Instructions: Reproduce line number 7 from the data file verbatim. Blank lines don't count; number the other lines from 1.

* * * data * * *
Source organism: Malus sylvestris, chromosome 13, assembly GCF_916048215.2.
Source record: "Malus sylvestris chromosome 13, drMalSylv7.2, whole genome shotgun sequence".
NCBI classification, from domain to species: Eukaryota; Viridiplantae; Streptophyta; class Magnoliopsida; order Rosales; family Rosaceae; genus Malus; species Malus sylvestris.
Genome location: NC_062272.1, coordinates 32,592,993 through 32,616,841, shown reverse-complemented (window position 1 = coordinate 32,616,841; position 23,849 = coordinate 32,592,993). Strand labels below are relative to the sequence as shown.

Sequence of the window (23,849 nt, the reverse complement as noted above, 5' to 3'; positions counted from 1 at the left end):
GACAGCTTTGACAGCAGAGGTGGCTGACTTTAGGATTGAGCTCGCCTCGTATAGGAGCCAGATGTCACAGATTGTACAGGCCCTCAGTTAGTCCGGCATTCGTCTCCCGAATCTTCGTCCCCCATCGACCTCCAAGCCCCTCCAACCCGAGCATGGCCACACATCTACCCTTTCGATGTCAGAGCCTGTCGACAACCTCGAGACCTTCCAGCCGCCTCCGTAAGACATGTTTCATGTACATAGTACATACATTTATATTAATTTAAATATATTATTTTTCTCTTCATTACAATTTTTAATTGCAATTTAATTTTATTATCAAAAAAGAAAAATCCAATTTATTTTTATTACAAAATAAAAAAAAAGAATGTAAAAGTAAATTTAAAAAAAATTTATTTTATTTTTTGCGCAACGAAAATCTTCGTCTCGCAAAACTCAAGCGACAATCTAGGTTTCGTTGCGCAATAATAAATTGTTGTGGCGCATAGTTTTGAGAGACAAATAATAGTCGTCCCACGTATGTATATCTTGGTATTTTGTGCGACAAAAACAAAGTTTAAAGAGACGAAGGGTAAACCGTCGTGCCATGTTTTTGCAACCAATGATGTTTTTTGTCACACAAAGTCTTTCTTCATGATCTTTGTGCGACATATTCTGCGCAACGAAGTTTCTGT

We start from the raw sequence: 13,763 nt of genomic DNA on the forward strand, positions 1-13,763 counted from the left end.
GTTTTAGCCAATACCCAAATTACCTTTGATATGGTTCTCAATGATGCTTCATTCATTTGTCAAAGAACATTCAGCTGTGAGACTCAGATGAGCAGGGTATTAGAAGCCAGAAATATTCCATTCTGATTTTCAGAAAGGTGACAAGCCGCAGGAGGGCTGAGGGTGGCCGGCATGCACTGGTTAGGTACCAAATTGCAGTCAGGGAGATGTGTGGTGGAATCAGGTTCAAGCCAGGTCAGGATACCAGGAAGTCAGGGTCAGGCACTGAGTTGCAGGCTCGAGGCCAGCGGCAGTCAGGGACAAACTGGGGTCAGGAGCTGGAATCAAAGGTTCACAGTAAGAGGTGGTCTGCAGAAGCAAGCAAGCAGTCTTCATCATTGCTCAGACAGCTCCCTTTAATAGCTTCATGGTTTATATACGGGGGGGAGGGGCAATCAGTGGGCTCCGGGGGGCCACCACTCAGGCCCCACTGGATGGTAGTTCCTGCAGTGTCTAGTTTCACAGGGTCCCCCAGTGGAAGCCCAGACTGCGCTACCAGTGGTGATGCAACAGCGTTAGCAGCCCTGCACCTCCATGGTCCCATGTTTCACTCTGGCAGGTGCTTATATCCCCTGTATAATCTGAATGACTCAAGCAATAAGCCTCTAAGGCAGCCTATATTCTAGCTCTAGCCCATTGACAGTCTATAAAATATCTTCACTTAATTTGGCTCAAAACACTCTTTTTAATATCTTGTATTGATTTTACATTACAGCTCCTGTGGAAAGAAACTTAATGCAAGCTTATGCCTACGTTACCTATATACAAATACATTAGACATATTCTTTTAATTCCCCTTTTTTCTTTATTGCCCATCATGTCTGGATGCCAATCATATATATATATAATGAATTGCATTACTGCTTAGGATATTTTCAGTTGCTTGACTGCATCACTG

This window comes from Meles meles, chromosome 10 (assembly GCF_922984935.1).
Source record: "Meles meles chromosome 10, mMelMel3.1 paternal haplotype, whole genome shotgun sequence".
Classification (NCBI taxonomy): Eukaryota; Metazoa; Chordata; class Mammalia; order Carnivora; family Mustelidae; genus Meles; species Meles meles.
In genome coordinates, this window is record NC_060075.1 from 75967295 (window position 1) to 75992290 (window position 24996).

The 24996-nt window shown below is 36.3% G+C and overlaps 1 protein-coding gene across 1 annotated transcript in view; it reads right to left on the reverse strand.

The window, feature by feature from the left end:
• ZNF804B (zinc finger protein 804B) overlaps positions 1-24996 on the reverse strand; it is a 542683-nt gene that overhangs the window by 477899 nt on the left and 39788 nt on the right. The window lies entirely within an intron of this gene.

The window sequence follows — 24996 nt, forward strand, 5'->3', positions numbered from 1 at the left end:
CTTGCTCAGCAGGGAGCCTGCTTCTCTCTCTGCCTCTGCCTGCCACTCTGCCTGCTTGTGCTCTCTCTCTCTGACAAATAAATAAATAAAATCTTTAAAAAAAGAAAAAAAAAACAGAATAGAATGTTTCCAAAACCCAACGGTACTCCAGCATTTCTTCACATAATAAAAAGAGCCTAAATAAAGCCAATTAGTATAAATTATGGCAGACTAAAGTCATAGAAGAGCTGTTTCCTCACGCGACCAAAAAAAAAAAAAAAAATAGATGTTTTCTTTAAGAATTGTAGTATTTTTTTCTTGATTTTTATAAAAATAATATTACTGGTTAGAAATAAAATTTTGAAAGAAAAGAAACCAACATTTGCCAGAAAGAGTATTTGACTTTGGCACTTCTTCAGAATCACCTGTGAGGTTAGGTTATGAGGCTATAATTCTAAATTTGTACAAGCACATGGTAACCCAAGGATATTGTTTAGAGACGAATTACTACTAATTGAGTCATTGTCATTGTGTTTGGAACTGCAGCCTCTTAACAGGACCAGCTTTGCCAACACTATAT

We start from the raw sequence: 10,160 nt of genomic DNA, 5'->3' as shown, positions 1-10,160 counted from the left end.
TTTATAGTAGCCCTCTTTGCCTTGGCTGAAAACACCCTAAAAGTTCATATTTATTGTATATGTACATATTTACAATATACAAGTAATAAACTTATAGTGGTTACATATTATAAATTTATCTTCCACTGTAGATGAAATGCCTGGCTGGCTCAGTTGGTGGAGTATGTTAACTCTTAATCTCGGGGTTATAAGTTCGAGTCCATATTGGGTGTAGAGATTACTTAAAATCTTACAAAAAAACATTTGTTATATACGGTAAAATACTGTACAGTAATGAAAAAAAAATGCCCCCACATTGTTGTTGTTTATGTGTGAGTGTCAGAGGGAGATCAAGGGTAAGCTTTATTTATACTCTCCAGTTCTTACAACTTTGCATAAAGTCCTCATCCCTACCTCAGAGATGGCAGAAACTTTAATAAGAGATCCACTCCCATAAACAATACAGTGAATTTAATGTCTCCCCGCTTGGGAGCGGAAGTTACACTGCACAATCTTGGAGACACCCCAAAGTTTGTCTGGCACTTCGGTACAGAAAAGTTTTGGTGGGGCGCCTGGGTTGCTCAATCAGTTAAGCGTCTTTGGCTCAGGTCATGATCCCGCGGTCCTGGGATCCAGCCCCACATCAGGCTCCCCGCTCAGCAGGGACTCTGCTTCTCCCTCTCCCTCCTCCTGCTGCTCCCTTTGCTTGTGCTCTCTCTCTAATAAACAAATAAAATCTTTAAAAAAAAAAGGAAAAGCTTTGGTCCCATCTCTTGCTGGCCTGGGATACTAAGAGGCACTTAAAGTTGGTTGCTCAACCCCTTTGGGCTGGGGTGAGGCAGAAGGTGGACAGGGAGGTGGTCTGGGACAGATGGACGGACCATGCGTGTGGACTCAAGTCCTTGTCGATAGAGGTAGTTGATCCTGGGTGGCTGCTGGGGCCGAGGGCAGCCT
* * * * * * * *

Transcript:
We start from the raw sequence: 13,763 nt of genomic DNA on the forward strand, positions 1-13,763 counted from the left end.